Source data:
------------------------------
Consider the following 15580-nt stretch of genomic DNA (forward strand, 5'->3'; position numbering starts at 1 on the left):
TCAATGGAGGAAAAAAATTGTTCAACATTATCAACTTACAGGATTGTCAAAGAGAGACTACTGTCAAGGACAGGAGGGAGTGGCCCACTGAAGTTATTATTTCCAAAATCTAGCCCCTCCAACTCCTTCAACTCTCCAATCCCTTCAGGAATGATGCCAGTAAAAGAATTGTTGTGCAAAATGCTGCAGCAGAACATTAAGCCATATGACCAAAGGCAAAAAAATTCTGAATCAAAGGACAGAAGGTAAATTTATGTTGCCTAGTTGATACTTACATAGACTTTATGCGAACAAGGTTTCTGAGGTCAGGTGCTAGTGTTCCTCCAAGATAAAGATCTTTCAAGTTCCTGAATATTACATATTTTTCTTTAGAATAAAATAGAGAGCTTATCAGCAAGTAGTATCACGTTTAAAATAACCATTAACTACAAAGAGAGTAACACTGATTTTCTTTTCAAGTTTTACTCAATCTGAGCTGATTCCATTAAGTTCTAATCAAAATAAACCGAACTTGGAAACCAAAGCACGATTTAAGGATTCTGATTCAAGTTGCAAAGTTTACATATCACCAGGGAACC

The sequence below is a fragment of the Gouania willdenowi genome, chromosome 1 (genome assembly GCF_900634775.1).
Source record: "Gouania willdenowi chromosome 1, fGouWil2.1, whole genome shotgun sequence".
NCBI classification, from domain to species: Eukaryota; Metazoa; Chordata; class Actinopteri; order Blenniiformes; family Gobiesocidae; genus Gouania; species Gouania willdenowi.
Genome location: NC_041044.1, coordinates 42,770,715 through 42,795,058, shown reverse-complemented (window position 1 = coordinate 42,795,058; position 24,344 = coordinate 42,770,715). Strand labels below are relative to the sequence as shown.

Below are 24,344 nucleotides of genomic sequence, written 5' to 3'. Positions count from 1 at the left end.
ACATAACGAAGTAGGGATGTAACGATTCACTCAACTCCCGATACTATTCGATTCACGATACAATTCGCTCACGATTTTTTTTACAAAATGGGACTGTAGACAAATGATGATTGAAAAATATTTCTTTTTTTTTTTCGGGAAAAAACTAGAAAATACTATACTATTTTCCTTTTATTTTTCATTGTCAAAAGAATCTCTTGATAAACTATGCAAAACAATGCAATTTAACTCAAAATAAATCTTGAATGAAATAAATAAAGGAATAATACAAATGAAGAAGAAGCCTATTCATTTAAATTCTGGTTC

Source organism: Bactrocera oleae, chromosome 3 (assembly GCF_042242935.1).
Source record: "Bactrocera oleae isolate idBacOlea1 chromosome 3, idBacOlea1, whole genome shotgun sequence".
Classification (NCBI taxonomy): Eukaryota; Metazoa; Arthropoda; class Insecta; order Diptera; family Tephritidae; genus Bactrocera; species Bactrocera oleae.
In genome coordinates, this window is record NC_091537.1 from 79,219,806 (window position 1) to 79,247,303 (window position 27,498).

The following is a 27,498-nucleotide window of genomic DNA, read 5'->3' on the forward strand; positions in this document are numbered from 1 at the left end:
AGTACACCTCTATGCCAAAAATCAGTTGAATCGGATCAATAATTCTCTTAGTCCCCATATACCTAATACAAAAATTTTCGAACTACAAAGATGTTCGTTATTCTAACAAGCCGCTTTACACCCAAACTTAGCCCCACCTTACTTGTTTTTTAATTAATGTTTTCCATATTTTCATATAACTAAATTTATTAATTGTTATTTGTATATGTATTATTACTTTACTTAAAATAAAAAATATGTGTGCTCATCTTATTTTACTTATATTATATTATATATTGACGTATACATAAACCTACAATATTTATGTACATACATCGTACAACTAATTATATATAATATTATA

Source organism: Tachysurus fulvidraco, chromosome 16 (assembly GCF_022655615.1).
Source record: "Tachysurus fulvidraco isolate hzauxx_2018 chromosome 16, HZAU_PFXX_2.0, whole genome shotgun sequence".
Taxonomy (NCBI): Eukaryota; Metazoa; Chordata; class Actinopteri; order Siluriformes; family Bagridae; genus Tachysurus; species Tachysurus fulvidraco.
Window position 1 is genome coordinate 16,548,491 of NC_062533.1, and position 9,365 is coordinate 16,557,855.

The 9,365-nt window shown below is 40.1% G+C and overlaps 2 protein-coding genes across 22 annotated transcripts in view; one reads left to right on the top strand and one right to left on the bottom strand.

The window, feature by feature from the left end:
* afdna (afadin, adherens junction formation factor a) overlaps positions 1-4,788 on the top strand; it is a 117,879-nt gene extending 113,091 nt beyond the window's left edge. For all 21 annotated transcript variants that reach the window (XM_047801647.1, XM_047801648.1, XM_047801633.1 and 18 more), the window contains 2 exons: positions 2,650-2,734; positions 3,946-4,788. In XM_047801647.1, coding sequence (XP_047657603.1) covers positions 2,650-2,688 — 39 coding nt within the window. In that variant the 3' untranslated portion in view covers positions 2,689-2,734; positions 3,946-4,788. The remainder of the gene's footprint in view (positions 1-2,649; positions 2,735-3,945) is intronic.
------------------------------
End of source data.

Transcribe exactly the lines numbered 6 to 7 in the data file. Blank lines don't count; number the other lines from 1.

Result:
Genome location: NC_041044.1, coordinates 42,770,715 through 42,795,058, shown reverse-complemented (window position 1 = coordinate 42,795,058; position 24,344 = coordinate 42,770,715). Strand labels below are relative to the sequence as shown.

Below are 24,344 nucleotides of genomic sequence, written 5' to 3'. Positions count from 1 at the left end.